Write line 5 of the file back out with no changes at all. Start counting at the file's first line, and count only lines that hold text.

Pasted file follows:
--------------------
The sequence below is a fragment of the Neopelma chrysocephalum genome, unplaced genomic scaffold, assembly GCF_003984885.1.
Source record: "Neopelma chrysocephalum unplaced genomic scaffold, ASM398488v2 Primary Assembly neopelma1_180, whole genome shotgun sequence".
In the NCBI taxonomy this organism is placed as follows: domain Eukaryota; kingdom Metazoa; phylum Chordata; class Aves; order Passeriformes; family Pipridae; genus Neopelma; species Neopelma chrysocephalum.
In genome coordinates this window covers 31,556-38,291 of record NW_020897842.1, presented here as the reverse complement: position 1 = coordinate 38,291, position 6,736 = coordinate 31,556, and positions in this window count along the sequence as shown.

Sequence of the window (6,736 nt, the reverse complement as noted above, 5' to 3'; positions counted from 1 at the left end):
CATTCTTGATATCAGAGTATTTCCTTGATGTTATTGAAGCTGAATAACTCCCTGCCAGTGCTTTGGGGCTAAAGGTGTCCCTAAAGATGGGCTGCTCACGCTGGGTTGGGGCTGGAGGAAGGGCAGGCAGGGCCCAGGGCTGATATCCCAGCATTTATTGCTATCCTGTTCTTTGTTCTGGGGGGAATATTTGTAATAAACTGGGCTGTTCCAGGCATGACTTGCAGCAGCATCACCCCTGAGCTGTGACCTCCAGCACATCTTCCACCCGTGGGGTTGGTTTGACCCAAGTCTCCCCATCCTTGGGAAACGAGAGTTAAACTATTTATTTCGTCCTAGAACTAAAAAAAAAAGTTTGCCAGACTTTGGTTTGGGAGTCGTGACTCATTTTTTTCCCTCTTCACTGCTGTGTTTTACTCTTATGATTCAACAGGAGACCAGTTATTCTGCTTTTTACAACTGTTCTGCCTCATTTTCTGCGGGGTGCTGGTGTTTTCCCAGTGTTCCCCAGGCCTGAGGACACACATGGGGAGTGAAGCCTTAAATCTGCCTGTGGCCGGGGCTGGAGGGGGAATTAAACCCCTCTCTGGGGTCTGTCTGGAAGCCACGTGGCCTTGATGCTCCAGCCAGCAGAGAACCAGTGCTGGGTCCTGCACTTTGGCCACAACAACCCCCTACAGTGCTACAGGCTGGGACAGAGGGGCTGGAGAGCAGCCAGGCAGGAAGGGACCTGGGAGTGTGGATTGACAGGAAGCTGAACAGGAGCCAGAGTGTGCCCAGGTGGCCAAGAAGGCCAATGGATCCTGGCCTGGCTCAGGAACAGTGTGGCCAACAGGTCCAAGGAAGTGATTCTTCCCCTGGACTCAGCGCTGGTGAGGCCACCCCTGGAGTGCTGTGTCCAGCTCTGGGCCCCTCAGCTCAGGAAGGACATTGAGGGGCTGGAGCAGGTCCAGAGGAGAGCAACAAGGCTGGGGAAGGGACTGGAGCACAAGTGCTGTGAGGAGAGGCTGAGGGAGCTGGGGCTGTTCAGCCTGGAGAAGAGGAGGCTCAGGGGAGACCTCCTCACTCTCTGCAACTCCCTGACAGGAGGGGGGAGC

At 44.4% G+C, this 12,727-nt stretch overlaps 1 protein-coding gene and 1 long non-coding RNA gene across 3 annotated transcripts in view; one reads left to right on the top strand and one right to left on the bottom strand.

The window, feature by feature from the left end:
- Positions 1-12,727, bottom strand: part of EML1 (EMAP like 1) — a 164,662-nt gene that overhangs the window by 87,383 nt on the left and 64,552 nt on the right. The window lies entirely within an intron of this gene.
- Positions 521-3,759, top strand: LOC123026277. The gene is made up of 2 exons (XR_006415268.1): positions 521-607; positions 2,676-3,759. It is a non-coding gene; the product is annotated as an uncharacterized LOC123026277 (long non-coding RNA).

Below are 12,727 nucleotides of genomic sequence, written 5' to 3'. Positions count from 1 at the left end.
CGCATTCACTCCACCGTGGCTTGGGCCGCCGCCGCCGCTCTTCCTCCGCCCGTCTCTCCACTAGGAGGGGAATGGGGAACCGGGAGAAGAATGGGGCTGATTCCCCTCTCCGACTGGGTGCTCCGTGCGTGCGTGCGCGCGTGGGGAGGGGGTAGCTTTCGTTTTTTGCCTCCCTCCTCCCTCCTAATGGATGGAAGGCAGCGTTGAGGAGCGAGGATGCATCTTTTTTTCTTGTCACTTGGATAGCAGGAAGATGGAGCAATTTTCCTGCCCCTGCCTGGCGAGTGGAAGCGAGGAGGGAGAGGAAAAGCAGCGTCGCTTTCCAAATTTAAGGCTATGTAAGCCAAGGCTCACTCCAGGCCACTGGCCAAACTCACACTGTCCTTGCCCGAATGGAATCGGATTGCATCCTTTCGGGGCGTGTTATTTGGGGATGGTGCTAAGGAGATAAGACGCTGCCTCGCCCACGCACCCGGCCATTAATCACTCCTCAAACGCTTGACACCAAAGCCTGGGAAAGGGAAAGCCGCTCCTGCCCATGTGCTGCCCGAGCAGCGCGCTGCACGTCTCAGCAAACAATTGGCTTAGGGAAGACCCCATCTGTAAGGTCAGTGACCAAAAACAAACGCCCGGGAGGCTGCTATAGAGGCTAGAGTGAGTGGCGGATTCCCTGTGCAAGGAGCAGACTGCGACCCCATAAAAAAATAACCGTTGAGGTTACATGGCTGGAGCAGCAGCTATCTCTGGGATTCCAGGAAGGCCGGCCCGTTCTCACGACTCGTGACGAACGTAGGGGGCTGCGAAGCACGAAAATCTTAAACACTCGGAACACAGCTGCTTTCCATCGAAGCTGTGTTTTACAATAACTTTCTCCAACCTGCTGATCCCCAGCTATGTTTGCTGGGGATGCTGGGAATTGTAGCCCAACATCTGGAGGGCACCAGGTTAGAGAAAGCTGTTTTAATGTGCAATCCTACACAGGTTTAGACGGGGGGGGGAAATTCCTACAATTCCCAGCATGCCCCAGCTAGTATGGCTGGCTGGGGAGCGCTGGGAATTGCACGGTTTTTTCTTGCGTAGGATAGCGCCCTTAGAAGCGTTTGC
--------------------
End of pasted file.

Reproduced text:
Sequence of the window (6,736 nt, the reverse complement as noted above, 5' to 3'; positions counted from 1 at the left end):